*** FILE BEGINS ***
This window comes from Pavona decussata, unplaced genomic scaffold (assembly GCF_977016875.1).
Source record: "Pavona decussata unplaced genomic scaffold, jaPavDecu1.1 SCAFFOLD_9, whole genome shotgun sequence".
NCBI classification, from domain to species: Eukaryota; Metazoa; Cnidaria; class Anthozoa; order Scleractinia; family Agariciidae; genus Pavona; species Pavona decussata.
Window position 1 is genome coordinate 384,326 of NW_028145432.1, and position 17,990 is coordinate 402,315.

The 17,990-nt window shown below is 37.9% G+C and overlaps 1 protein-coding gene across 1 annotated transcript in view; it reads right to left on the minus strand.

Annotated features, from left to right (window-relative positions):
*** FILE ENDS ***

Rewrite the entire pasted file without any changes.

This window comes from Pavona decussata, unplaced genomic scaffold (assembly GCF_977016875.1).
Source record: "Pavona decussata unplaced genomic scaffold, jaPavDecu1.1 SCAFFOLD_9, whole genome shotgun sequence".
NCBI classification, from domain to species: Eukaryota; Metazoa; Cnidaria; class Anthozoa; order Scleractinia; family Agariciidae; genus Pavona; species Pavona decussata.
Window position 1 is genome coordinate 384,326 of NW_028145432.1, and position 17,990 is coordinate 402,315.

The 17,990-nt window shown below is 37.9% G+C and overlaps 1 protein-coding gene across 1 annotated transcript in view; it reads right to left on the minus strand.

Annotated features, from left to right (window-relative positions):